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Supreme Court, Appellate Division, Second Department, New York.

IN RE: John GRASSO, appellant; Standardbred Owners Association, Inc., respondent.

Decided: December 27, 2005

HOWARD MILLER, J.P., FRED T. SANTUCCI, ROBERT A. SPOLZINO, and PETER B. SKELOS, JJ. Richard W. Fulfree, Yonkers, N.Y., for appellant. Meyer, Suozzi, English & Klein, P.C., Mineola, N.Y. (Michael A. Ciaffa of counsel), for respondent.

In a proceeding pursuant to Not-For-Profit Corporation Law § 618 to set aside the election of directors of the Standardbred Owners Association, Inc., on December 5, 2003, the petitioner appeals from an order and judgment (one paper) of the Supreme Court, Westchester County (Nastasi, J.), entered February 25, 2004, which sua sponte dismissed the petition for noncompliance with CPLR 304 and 306.   The appeal brings up for review an order of the same court entered March 31, 2004, which denied the petitioner's motion, in effect, for leave to renew (see CPLR 5517[b] ).

ORDERED that the order entered March 31, 2004, is reversed, on the law, the motion for leave to renew is granted, upon renewal, the order and judgment entered February 25, 2004, is vacated, the petition is reinstated, and the matter is remitted to the Supreme Court, Westchester County, for further proceedings;  and it is further,

ORDERED that the appeal from the order and judgment entered February 25, 2004, is dismissed as academic;  and it is further,

ORDERED that one bill of costs is awarded to the petitioner.

The petitioner established that he submitted an unexecuted order to show cause and petition, purchased an index number, and paid the applicable fees, in the County Clerk's office where his Request For Judicial Intervention (RJI) was filed.   The order to show cause and petition were then returned to him and he was directed to file them with the Supreme Court Individual Assignment Part clerk, who accepted the papers and forwarded them to a Justice for signature.   The executed order to show cause was not returned to the petitioner, and it does not bear a “FILED” stamp of the County Clerk.   To the extent that such a procedure for special proceedings commenced by order to show cause is at variance with that required by CPLR 304, the respondent voiced no objections thereto.   Thereafter, the respondent appeared and litigated the petition on the merits.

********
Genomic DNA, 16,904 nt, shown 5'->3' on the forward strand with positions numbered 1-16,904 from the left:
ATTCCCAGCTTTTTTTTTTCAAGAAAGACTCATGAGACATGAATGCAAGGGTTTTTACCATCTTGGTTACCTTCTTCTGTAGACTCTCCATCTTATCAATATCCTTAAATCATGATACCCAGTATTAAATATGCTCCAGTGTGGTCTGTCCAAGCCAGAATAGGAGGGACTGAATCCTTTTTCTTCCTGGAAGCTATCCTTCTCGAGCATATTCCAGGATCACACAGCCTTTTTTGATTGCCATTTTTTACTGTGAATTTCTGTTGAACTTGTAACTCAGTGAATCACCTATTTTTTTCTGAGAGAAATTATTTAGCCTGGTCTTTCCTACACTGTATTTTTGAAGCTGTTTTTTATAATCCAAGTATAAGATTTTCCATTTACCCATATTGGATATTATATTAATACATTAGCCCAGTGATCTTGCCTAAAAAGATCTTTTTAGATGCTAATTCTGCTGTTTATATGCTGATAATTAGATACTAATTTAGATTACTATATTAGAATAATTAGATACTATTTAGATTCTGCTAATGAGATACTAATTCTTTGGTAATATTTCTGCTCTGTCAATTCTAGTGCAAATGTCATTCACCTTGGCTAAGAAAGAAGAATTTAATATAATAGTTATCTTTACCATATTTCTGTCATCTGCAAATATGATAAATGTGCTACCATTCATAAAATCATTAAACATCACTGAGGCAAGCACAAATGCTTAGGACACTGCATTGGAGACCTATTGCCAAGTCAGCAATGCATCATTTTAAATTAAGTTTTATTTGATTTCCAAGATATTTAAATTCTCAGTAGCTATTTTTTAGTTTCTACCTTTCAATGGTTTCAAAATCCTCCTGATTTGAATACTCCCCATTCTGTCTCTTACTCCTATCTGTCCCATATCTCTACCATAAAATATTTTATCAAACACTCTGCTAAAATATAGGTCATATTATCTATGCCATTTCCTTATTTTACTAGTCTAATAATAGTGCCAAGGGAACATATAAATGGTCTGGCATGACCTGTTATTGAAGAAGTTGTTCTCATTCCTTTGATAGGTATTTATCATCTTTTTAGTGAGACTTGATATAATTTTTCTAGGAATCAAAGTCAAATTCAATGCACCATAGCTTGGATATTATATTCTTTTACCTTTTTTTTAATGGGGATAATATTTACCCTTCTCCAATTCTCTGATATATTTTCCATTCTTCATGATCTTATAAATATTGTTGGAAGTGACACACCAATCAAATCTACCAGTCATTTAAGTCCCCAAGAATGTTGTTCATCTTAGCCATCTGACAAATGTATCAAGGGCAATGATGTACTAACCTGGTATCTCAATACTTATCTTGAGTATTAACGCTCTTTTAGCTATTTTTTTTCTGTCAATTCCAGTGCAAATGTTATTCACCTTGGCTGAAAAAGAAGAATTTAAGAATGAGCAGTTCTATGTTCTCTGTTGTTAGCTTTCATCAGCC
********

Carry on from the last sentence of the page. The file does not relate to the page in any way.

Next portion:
Here, by answering the petition and appearing and litigating the proceeding on the merits, the respondent waived its personal jurisdictional objections to the alleged irregularities in the filing of the initiatory papers (see Matter of Fry v. Village of Tarrytown, 89 N.Y.2d 714, 723, 658 N.Y.S.2d 205, 680 N.E.2d 578;  Matter of Progressive Northeastern Ins. Co. v. Frenkel, 8 A.D.3d 390, 777 N.Y.S.2d 652;  Clarke v. Davis, 277 A.D.2d 902, 715 N.Y.S.2d 830;  Nardi v. Hirsh, 250 A.D.2d 361, 363, 672 N.Y.S.2d 334).   Accordingly, the Supreme Court's sua sponte dismissal of the matter was improper.

We note that Matter of Gershel v. Porr, 89 N.Y.2d 327, 653 N.Y.S.2d 82, 675 N.E.2d 836, and Matter of Mendon Ponds Neighborhood Assn. v. Dehm, 98 N.Y.2d 745, 751 N.Y.S.2d 819, 781 N.E.2d 883, are distinguishable since in those cases the respondents raised objections to the filing deficiencies and did not waive the objections.   We also note that the results in Matter of One Beacon Ins. Co./CGU Ins. Co. v. Daly, 7 A.D.3d 717, 776 N.Y.S.2d 829, and Matter of Allstate Indem. Co. v. Martinez, 4 A.D.3d 422, 771 N.Y.S.2d 378, are not contrary to the result herein since neither of those cases involved the commencement of a special proceeding by order to show cause (cf. Matter of Mendon Ponds Neighborhood Assn. v. Dehm, supra ).

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